|ABDELRAHMAN, HAMADA - Cairo University|
|Olk, Daniel - Dan|
|VENTRELLA, DOMENICO - Italian Agricultural Research Council|
|COCOZZA, CLAUDIO - Bari University|
Submitted to: Journal of Soils and Sediments
Publication Type: Peer Reviewed Journal
Publication Acceptance Date: 4/26/2016
Publication Date: 5/6/2016
Citation: Abdelrahman, H., Olk, D.C., Dinnes, D.L., Ventrella, D., Cocozza, C. 2016. Occurrence and abundance of carbohydrates and amino compounds in sequentially extracted labile soil organic matter fractions. Journal of Soils and Sediments. 16(10):2375-2384. doi: 10.1007/s11368-016-1437-y.
Interpretive Summary: Carbon in the soil plays important roles in soil performance, so measuring soil carbon can help identify better practices of land management. However, some carbon lasts in the soil for decades to centuries, while other carbon cycles over weeks to months. Therefore researchers should distinguish old carbon from young carbon when studying how land management affects soil carbon. Several methods have been proposed for separating soil carbon into younger and older fractions, but the compositions of these fractions have not been studied adequately to demonstrate which fractions are truly young or old. Here we found that two fractions claimed to be young were indeed composed of mostly plant-derived materials, supporting their young age. A third fraction was found to have greater proportions of materials from microbial origin, consistent with the belief that this fraction is slightly older and therefore slower in response to land management changes. These findings support further use of these three fractions to study the effect of land management on relatively active fractions of soil carbon that differ slightly in their ages. These results will benefit researchers who study the effects of land management on young fractions of soil carbon or who study the types of carbon found in soil.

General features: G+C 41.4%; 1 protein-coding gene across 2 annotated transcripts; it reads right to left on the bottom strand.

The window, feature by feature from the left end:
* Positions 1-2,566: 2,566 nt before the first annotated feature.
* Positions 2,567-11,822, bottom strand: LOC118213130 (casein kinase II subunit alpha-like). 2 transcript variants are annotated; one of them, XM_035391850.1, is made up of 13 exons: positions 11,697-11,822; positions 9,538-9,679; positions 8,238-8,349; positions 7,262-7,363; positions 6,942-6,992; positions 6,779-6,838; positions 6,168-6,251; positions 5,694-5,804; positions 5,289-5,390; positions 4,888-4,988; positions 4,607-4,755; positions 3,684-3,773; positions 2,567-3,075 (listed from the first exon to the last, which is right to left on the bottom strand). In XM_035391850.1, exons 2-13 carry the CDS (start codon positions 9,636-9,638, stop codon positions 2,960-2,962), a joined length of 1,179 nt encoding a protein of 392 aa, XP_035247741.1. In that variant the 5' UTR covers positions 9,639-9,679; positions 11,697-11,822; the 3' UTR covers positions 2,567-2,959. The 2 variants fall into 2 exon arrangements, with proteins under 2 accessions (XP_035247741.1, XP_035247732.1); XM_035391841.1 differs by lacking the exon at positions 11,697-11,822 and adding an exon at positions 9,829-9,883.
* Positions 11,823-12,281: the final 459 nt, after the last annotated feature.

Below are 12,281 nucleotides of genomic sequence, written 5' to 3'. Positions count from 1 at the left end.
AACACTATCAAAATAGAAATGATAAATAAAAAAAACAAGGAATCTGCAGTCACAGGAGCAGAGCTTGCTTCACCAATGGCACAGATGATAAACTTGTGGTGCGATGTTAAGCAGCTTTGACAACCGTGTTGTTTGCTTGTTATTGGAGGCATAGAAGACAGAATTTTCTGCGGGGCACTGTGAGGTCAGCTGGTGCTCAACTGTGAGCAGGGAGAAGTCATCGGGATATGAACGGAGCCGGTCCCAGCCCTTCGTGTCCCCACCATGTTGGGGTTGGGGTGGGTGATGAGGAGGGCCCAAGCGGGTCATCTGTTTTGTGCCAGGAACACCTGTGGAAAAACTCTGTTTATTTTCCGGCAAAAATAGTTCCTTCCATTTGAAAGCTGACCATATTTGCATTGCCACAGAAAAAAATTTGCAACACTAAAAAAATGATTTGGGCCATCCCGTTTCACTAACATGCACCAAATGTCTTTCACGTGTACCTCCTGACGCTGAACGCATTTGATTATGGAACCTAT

Technical Abstract: This study aimed to investigate the content of carbohydrates and amino compounds in three labile fraction of soil organic matter (SOM). Soil samples were collected from two agricultural fields in southern Italy and the light fraction (LF), the 500–53-µm particulate organic matter (POM) and the mobile humic acid (MHA) fraction were sequentially extracted from each soil sample. Seven neutral sugars and 19 amino compounds were extracted and determined from the soil, the light fraction, 500–53 um POM and the MHA. The MHA contained less carbohydrate than the LF or the POM but its carbohydrates was rather of microbial origin, as revealed by the Man/Xyl ratio. The amino compounds in the labile fractions were less in the LF and the POM than in the MHA, while the fungal AAs (aspartic and serine) and bacterial AAs (Alanine and Glycine) were more abundant in the MHA than in the LF or the 500–53-µm POM, which confirms the microbial origin of the MHA. The changes in carbohydrate and amino compound contents in the SOM labile fractions depicted a segment of the decomposition continuum of SOM in soil and can help explain the cycling pattern of these fractions in response to land use and/or management.